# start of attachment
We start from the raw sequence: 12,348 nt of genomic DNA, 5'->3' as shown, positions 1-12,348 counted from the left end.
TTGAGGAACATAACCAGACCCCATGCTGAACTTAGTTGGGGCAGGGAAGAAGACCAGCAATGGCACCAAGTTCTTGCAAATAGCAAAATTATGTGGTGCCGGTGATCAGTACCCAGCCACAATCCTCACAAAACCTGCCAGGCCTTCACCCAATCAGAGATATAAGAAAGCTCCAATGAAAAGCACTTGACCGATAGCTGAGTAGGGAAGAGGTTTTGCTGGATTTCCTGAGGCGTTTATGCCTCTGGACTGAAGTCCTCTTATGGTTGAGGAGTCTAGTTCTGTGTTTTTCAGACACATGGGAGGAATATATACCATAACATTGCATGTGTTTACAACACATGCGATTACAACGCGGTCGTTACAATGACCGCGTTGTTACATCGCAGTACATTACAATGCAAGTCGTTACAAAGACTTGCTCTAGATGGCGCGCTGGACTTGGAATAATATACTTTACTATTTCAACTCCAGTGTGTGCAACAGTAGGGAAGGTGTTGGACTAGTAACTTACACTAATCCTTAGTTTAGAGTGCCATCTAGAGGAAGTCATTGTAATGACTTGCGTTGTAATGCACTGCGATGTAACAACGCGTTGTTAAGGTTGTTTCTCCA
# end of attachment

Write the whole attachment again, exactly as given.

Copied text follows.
We start from the raw sequence: 12,348 nt of genomic DNA, 5'->3' as shown, positions 1-12,348 counted from the left end.
TTGAGGAACATAACCAGACCCCATGCTGAACTTAGTTGGGGCAGGGAAGAAGACCAGCAATGGCACCAAGTTCTTGCAAATAGCAAAATTATGTGGTGCCGGTGATCAGTACCCAGCCACAATCCTCACAAAACCTGCCAGGCCTTCACCCAATCAGAGATATAAGAAAGCTCCAATGAAAAGCACTTGACCGATAGCTGAGTAGGGAAGAGGTTTTGCTGGATTTCCTGAGGCGTTTATGCCTCTGGACTGAAGTCCTCTTATGGTTGAGGAGTCTAGTTCTGTGTTTTTCAGACACATGGGAGGAATATATACCATAACATTGCATGTGTTTACAACACATGCGATTACAACGCGGTCGTTACAATGACCGCGTTGTTACATCGCAGTACATTACAATGCAAGTCGTTACAAAGACTTGCTCTAGATGGCGCGCTGGACTTGGAATAATATACTTTACTATTTCAACTCCAGTGTGTGCAACAGTAGGGAAGGTGTTGGACTAGTAACTTACACTAATCCTTAGTTTAGAGTGCCATCTAGAGGAAGTCATTGTAATGACTTGCGTTGTAATGCACTGCGATGTAACAACGCGTTGTTAAGGTTGTTTCTCCA